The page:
There are now no Bray children living with their parents. In the same census we find George Bray, 25, living with his wife Elizabeth and their infant son George, together with Robert Bray, 30, his wife Sophia and their 9-month-old daughter Mary. The brothers are sharing a house at Messingham, south of Scunthorpe. George is a cattle dealer like his father. Robert’s occupation is not stated here.


Catharine was buried on 8 Feb 1849 at Holy Trinity, Barrow on Humber. She was aged 69.


On 19 March 1850 George remarried in Barrow on Humber. His new bride was a younger woman, Sophia Larmour. She appears in the 1841 census as Sophia Larmer. She is aged 30 and living in the North Side of the Church, Barrow, with 60-year-old Ann Larmer, presumably her widowed mother. Another possibility is that Sophia had been widowed early and was living with her mother-in-law. The rounding down of ages would be compatible with a true age of 33 for Sophia. Her mother or mother-in-law is listed as a pauper.

Sophia is a common name in the Bray family.


By the 1851 census, George senior was still living in Barrow with his new wife.

1851 census. Temperance Hall Lane, Barrow.

George Bray   Head    69        Cattle Dealer    Beelsby, Lincs

Sophia Bray     Wife    43                                Worlaby, Lincs

Worlaby lies between Barrow and Brigg.


In the same census, Robert and his family are now living in Barnetby le Wold, and Robert is a horse dealer. George junior is still living in Messingham, now with his wife and five young children. He is a cattle jobber and is well-enough off to employ a live-in nursemaid.


George senior was buried on 11 Sep 1859 at Holy Trinity, Barrow on Humber. He was aged 75.

Sophia’s burial also took place at Holy Trinity on 5 June 1867.


George and Catharine’s younger son George junior settled in Brigg as a cattle dealer. Brigg is less than 4 miles from Barnetby le Wold where the older son Robert was raising his family. George junior seems to have been in frequent trouble with the law.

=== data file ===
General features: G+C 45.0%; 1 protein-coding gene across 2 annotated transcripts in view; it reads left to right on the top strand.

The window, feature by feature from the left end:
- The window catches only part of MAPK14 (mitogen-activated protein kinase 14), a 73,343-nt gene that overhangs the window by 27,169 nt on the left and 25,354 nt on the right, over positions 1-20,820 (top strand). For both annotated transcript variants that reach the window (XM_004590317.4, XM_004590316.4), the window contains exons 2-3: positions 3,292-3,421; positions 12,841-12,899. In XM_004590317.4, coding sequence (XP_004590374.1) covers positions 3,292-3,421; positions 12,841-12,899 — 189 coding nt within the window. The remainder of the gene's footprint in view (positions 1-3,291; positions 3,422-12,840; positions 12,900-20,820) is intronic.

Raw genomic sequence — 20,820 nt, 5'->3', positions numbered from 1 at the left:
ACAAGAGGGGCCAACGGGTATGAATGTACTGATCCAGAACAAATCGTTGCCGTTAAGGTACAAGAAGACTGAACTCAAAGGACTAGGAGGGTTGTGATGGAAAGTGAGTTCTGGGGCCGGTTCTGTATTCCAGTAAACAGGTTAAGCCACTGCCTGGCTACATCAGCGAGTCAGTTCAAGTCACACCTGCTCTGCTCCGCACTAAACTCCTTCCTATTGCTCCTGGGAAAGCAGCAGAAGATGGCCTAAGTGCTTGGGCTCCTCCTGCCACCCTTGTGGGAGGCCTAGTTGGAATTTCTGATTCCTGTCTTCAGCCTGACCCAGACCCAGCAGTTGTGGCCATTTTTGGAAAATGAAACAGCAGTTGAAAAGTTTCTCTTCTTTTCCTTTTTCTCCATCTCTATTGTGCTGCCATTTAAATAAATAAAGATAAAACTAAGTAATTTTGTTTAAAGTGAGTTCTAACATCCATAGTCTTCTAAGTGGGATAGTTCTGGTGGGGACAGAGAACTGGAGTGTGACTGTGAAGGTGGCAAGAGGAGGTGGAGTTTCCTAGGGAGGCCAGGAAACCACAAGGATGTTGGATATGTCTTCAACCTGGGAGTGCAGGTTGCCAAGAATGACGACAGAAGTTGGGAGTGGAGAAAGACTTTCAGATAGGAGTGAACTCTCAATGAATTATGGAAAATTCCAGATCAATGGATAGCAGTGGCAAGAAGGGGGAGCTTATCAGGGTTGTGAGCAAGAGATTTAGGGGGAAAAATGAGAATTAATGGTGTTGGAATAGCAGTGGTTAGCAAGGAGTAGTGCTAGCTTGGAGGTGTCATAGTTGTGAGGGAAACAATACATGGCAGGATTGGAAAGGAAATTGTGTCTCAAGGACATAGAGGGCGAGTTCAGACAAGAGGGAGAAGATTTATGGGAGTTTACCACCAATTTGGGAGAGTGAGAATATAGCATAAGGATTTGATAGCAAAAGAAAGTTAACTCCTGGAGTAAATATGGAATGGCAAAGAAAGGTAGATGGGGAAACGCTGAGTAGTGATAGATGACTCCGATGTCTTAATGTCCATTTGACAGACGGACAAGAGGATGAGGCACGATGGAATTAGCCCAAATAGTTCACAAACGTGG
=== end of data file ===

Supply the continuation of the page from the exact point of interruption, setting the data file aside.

From the Lincolnshire Chronicle, Friday 26 August 1870.[2]


James Fenwich, of Scunthorpe, and George Bray¸of Brigg, were summoned by P.c. Smith, with allowing cattle to stray on the highway, at Ashby. The former was fined 5s, and cost 1s 6d, and the latter (an old offender), 20s, and costs 6s 6d.


There are several Ashbys in Lincolnshire. This one is probably Ashby Bottesford on the outskirts of Scunthorpe. It is 7 miles west of Brigg.


Stamford Mercury. Friday 5 Sept 1873.


George Bray, for being drunk in charge of a horse and cart at Worlaby on the 21st ult, was fined 40s and costs 28s 6d


He was not, however, held to be at fault for the following incident.


Lincolnshire Chronicle. Friday 25 March 1881


Major Hill of Scotter Fields, farmer, was summoned for causing a cow to be moved without a licence, at Brigg, on the 11th inst. – Sgt Jackson stated he saw two boys with a cow in Wrawby-st on the above afternoon. They said they had brought the animal from Hill’s, at Scotter and that Mr Hill told them they did not require a license. They were going to take the cow to Wrawby, Mr George Bray having sent for it. The sergeant then saw Mr Bray, who said he sent the boys for the cow, and expected Mr Hill would get a license to move it. Mr Hill said he was very sorry the cow had been sent without a license; he sent his man to Mr Pooley’s for one, but the man failed to get one. Fined 10s, and cost 15s.

On Friday 8 Dec 1882 the Stamford Mercury reported the death of this younger George: BRAY.- At Brigg, on the 2d Dec, George Bray, cattle-dealer, aged 69 years.


[1] Mark Priestley, censuses, Lincolnshire Parish Registers on Findmypast.
[2] British Newspapers 1710 – 1950. Accessed through www.findmypast.co.uk.







Bray Tree